⭐⭐⭐⭐ based on 8 reviews.

tl;dr: Sherlock Holmes meets Scrubs. It could have been awful – in some ways, it should have been – but some genuinely interesting writing and the ever exceptional comedic timing/acting of Hugh Laurie make it a modern classic instead (even with the season four blip).

Season One

Spoilers Ahead: My reviews are not spoiler-free. You have been warned.

I've technically seen season one (and two, and possibly three) of House before, having had an intense but short-lived fling with the show post exams in first year of university, but I remember very little almost a decade later. Interestingly, some of the main plot points that I do recall occur pretty early on, and the main story arc was completely absent. If it wasn't for the fact that subsequent events in later seasons are clearly memorable, I'd almost think I missed the second half of this season!

This time around that won't be a problem, as the second half of the season is weirdly, well, basic. Overall I'm glad I've revisited this particular iteration of the Holmesian mystery, but season one is a strange beast that never quite hits the flow. I was struck that the first episode felt like House; so often, American TV shows have pilots that just throw stuff at the wall and see what sticks, presenting characters that are often hollow shells or utterly different compared to what they become. Not so here, where each character and their various dynamics all felt incredibly familiar and fleshed out. It really helps launch you into the story and just leapfrogs a lot of the teething pains that similar shows go through.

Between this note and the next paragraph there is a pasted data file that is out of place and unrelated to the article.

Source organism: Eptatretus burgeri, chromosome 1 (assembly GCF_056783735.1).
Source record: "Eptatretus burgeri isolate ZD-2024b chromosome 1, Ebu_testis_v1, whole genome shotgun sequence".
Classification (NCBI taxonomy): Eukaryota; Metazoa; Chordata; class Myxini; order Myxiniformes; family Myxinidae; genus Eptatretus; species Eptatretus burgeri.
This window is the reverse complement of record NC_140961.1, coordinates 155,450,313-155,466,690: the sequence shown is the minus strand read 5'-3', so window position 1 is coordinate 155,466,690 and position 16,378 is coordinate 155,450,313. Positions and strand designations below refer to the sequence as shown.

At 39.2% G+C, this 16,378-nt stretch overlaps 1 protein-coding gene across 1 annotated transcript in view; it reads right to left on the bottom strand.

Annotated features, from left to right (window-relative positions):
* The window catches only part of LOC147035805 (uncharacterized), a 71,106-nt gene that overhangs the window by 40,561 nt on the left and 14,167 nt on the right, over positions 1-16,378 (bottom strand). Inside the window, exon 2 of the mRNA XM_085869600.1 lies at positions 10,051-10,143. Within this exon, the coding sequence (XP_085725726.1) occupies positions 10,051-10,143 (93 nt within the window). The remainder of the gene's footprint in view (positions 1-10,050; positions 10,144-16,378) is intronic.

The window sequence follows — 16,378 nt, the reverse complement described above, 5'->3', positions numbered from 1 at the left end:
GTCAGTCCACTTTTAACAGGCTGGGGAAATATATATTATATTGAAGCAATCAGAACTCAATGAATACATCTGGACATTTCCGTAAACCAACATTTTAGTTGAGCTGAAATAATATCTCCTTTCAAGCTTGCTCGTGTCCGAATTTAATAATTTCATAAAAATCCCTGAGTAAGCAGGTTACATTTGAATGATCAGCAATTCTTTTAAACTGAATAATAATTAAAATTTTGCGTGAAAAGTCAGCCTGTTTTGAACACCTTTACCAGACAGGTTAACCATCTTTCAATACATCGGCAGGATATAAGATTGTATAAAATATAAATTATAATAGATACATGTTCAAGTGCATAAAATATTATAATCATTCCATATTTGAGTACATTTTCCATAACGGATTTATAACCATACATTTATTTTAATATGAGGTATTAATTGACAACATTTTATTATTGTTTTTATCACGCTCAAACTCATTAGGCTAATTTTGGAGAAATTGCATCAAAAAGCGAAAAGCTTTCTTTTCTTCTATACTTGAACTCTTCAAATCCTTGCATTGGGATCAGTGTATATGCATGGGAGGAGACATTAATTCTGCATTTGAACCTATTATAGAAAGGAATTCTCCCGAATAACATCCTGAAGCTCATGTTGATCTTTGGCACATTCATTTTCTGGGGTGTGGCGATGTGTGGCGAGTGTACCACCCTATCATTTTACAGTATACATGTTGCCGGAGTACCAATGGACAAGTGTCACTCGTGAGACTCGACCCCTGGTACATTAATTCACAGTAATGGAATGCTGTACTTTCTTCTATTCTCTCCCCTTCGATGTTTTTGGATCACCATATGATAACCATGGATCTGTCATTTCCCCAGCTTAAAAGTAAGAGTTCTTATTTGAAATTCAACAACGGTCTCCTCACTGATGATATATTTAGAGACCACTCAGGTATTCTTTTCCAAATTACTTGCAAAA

That familiarity and rapidity continue throughout the first dozen or so episodes, until Vogler turns up. He's a weird character: a philanthropist millionaire who insists on running the hospital like a business, which seems counterproductive to his aims. He wants to solve cancer, dementia, and the other big nastys, but seemingly hates outside-the-box thinking and risk taking. In the world of 2020, with characters like Elon Musk and Jeff Bezos running around, this feels strangely dull and unbelievable. Equally, as a non-American, I can't talk about the realism of a private buy out of a hospital like that, but if it is accurate than just wow that country is screwed up. Luckily, the Vogler plot line gets rounded off by the end of the season, because it isn't particularly interesting and feels more like a soap opera than a medical drama.

Which is a double shame, because slap-bang in the middle of that saga is the Three Stories episode where House has to teach a class about diagnostics. It's a beautifully surreal plot that constantly leaves you unsure of timelines and subtly toys with TV tropes, the fourth wall, and other normalcies in a way that a show like House rarely manages. It's fantastic already, but by the time you realise that one of those titular three stories is about House himself, it becomes a poignant insight into his character that really fleshes him out. It's exceptional TV and a fantastic hint at what the show could become.